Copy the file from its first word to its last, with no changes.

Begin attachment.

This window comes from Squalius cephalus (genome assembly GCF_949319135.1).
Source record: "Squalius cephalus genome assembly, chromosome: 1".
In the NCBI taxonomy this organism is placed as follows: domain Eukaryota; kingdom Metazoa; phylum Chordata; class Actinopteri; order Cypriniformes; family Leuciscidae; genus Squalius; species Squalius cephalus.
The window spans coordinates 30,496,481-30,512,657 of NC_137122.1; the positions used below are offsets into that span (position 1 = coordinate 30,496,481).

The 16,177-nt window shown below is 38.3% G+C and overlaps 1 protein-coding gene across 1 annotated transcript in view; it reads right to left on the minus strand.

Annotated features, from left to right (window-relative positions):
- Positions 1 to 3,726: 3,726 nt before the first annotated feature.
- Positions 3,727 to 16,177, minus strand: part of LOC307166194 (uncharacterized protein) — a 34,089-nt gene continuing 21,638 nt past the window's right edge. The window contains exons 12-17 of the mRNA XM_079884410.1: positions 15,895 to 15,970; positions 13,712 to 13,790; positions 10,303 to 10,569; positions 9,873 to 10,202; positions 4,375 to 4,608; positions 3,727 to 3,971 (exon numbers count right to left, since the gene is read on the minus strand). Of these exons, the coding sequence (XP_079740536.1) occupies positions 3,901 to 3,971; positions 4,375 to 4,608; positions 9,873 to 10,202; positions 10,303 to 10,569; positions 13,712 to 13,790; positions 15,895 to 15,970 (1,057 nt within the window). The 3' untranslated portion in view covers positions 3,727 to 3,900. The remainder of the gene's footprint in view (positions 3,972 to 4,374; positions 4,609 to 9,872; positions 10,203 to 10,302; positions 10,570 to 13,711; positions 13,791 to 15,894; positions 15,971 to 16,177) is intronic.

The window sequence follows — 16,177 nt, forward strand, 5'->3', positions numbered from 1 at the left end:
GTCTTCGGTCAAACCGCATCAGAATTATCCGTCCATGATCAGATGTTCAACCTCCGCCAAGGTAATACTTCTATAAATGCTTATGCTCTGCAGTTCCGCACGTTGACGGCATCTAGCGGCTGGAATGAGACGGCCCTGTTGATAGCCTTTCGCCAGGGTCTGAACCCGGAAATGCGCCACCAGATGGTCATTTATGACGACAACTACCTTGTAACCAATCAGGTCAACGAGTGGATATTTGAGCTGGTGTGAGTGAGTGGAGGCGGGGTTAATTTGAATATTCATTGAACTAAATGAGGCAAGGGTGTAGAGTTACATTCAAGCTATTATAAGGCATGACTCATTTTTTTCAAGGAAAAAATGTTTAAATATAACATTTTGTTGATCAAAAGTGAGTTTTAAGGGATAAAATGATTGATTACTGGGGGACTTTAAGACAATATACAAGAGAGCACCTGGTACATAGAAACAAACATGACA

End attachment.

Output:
This window comes from Squalius cephalus (genome assembly GCF_949319135.1).
Source record: "Squalius cephalus genome assembly, chromosome: 1".
In the NCBI taxonomy this organism is placed as follows: domain Eukaryota; kingdom Metazoa; phylum Chordata; class Actinopteri; order Cypriniformes; family Leuciscidae; genus Squalius; species Squalius cephalus.
The window spans coordinates 30,496,481-30,512,657 of NC_137122.1; the positions used below are offsets into that span (position 1 = coordinate 30,496,481).

The 16,177-nt window shown below is 38.3% G+C and overlaps 1 protein-coding gene across 1 annotated transcript in view; it reads right to left on the minus strand.

Annotated features, from left to right (window-relative positions):
- Positions 1 to 3,726: 3,726 nt before the first annotated feature.
- Positions 3,727 to 16,177, minus strand: part of LOC307166194 (uncharacterized protein) — a 34,089-nt gene continuing 21,638 nt past the window's right edge. The window contains exons 12-17 of the mRNA XM_079884410.1: positions 15,895 to 15,970; positions 13,712 to 13,790; positions 10,303 to 10,569; positions 9,873 to 10,202; positions 4,375 to 4,608; positions 3,727 to 3,971 (exon numbers count right to left, since the gene is read on the minus strand). Of these exons, the coding sequence (XP_079740536.1) occupies positions 3,901 to 3,971; positions 4,375 to 4,608; positions 9,873 to 10,202; positions 10,303 to 10,569; positions 13,712 to 13,790; positions 15,895 to 15,970 (1,057 nt within the window). The 3' untranslated portion in view covers positions 3,727 to 3,900. The remainder of the gene's footprint in view (positions 3,972 to 4,374; positions 4,609 to 9,872; positions 10,203 to 10,302; positions 10,570 to 13,711; positions 13,791 to 15,894; positions 15,971 to 16,177) is intronic.

The window sequence follows — 16,177 nt, forward strand, 5'->3', positions numbered from 1 at the left end:
GTCTTCGGTCAAACCGCATCAGAATTATCCGTCCATGATCAGATGTTCAACCTCCGCCAAGGTAATACTTCTATAAATGCTTATGCTCTGCAGTTCCGCACGTTGACGGCATCTAGCGGCTGGAATGAGACGGCCCTGTTGATAGCCTTTCGCCAGGGTCTGAACCCGGAAATGCGCCACCAGATGGTCATTTATGACGACAACTACCTTGTAACCAATCAGGTCAACGAGTGGATATTTGAGCTGGTGTGAGTGAGTGGAGGCGGGGTTAATTTGAATATTCATTGAACTAAATGAGGCAAGGGTGTAGAGTTACATTCAAGCTATTATAAGGCATGACTCATTTTTTTCAAGGAAAAAATGTTTAAATATAACATTTTGTTGATCAAAAGTGAGTTTTAAGGGATAAAATGATTGATTACTGGGGGACTTTAAGACAATATACAAGAGAGCACCTGGTACATAGAAACAAACATGACA